Alaska pilots enter 2016 at the halfway point of a five-year contract they ratified in 2013. The past two-plus years have seen growth in Alaska’s pilot ranks and ongoing efforts to improve the pilots’ contract and quality of life. The year ahead will bring a continued emphasis on protecting and improving the pilots’ career interests and quality of life while preparing for Contract ’18 negotiations.

Alaska’s pilots have seen their group grow from 1,472 pilots at the start of 2013 to 1,730 on Jan. 1, 2016. Some of that growth was due to the airline adding destinations in 2015—including cities in the central and eastern U.S. as well as two cities in Costa Rica. Growth and hiring are expected to continue throughout 2016, although at a slower pace than 2015.

Knowing that the company was planning for growth throughout 2015, the pilots’ Master Executive Council (MEC) and its Membership Committee worked with the airline and ALPA’s Fee-for-Departure Committee to host a pilot open house for ALPA pilots, which was held last April in Seattle, Wash.

“That event was an overwhelming success,” said Capt. Chris Notaro, the pilots’ MEC chairman, who began working to create an open house at the airline after hearing about similar United MEC events that took place in 2014. “Not only were 20 ALPA pilots offered formal job interviews—and ultimately job offers—at the end of the open house, Alaska’s hiring team also has continued to call ALPA pilots they met at that event to offer interviews, and some additional job offers as well.”

The MEC and its committees continue to look for ways to improve pilot quality of life. Just as they did throughout the previous contract, the Negotiating Committee and the company have met on several occasions since Contract ’13 was ratified. During these meetings, they attempt to resolve issues as they arise in ways that benefit the pilots and make sense to the company.

“Our goal is to work with the company throughout the duration of the contract and resolve as many issues as possible, as quickly as possible, rather than allowing them to accumulate for years until Section 6 negotiations begin,” said Capt. Paul Stuart, the pilots’ MEC Negotiating Committee chairman. “This allows pilots to see continued improvements in a more timely manner and means that we should have fewer items to discuss after openers are exchanged. We then are able to start working on our cornerstone issues—wages, work rules, job security, and benefits—earlier in the process.”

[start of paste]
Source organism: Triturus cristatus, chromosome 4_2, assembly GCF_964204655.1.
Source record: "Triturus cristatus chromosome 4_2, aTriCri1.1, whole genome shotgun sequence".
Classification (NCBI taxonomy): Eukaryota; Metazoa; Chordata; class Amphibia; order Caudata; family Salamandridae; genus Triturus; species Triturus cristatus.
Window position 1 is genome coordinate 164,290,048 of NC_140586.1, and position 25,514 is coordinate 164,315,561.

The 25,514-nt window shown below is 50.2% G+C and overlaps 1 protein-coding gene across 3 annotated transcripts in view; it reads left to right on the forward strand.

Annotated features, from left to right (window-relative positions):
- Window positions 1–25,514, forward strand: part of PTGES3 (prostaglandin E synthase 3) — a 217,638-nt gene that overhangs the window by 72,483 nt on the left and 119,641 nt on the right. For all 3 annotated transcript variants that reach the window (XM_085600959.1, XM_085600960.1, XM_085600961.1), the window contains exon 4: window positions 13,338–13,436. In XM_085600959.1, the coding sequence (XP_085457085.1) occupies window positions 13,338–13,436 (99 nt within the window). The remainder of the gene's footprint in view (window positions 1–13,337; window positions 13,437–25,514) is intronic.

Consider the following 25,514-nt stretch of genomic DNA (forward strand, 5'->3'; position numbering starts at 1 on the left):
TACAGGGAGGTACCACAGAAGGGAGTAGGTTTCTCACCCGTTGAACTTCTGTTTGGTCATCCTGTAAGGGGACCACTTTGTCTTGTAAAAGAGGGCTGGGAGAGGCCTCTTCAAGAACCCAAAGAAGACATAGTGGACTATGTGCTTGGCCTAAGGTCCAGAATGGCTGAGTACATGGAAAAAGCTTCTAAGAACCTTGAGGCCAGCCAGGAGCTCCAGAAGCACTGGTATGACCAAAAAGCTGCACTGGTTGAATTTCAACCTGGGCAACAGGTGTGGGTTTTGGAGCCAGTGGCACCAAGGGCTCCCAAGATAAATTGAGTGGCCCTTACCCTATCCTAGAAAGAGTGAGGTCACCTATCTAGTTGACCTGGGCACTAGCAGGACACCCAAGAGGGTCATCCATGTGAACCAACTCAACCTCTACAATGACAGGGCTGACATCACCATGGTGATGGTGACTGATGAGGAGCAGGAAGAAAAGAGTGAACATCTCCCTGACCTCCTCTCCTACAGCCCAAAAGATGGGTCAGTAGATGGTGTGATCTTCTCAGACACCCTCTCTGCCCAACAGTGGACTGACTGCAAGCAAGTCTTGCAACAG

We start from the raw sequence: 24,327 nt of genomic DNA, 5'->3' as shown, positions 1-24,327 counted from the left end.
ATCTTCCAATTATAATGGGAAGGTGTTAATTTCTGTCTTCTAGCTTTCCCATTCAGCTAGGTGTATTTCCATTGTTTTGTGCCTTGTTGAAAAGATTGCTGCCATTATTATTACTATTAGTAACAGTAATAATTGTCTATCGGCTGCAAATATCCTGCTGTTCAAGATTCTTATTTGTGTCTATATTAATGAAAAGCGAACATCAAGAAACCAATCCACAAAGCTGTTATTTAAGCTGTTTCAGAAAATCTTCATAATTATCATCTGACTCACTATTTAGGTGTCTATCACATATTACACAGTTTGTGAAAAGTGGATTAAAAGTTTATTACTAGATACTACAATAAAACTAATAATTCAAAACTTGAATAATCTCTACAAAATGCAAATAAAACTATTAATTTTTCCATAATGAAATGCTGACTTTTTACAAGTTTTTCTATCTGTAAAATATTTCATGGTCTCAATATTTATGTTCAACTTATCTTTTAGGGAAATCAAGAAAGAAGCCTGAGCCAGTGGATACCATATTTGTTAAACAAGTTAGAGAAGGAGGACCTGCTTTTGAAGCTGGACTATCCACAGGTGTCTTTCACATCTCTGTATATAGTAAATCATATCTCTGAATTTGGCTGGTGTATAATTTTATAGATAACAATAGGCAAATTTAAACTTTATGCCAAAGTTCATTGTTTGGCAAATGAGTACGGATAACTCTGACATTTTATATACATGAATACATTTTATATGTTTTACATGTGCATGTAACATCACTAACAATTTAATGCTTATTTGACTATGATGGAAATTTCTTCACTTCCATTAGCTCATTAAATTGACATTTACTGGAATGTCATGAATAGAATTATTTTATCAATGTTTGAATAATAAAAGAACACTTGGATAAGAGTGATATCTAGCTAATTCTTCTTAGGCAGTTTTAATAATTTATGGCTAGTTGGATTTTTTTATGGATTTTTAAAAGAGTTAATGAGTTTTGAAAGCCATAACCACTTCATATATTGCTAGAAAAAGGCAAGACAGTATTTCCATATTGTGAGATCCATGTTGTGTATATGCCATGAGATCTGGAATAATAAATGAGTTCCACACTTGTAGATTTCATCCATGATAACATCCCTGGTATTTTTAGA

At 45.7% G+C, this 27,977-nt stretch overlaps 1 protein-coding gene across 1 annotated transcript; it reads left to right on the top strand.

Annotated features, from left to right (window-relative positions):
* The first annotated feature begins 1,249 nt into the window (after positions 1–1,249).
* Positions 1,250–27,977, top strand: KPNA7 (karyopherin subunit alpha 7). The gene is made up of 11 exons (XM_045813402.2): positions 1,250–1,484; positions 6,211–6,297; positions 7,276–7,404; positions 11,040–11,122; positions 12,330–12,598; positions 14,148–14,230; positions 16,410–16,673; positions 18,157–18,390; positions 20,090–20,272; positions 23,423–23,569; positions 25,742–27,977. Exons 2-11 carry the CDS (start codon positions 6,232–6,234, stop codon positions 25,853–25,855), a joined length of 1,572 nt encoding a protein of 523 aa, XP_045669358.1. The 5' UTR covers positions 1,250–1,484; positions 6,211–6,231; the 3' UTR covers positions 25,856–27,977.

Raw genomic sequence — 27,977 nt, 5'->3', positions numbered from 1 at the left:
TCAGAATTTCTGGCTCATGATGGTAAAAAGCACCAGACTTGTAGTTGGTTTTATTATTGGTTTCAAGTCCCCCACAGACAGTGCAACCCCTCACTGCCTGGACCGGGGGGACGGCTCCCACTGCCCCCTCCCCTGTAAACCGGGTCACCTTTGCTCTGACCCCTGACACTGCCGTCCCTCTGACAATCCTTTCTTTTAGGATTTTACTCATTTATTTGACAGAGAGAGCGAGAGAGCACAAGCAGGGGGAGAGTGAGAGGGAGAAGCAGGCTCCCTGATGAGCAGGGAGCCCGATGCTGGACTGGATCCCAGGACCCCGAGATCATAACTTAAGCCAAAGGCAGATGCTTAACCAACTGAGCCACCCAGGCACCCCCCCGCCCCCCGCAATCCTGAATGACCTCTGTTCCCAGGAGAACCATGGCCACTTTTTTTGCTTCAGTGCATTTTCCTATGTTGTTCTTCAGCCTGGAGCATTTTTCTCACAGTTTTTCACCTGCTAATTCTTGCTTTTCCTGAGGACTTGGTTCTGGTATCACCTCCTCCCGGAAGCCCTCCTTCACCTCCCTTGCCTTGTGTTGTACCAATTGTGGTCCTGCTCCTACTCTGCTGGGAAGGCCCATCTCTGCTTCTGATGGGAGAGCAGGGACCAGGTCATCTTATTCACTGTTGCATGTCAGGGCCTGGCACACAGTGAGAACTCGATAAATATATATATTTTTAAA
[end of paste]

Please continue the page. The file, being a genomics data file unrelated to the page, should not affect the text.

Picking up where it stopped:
In addition to meeting with the company’s negotiating team, the MEC and Alaska’s executives also meet during the MEC’s quarterly meetings. These meetings allow the MEC and Alaska management to have frank conversations, under nondisclosure agreements, about the company’s strategic direction and issues important to improving and protecting the quality of life for Alaska pilots.

Resolving issues between Alaska pilots and management throughout the duration of the contract was a key strategy adopted in the MEC’s 2012 strategic plan and was reaffirmed when the plan was updated in 2014. Another comprehensive review and update of the strategic plan will take place this year.

In the meantime, the MEC and its committees will continue to introduce improved methods for sharing information with the pilot group. This includes a communications app for the pilots, working to update the MEC’s website, and increasing face-to-face interaction among MEC leaders, ALPA volunteers, pilots, and their families.

“We’ve been executing the plan we developed and are always working on ways to improve the lives of our pilots and their families. Those efforts have not, and will not, end,” Notaro said.

Alaska pilots - ALPA
An Alaska B-737 sits on the ramp in Kodiak, Alaska.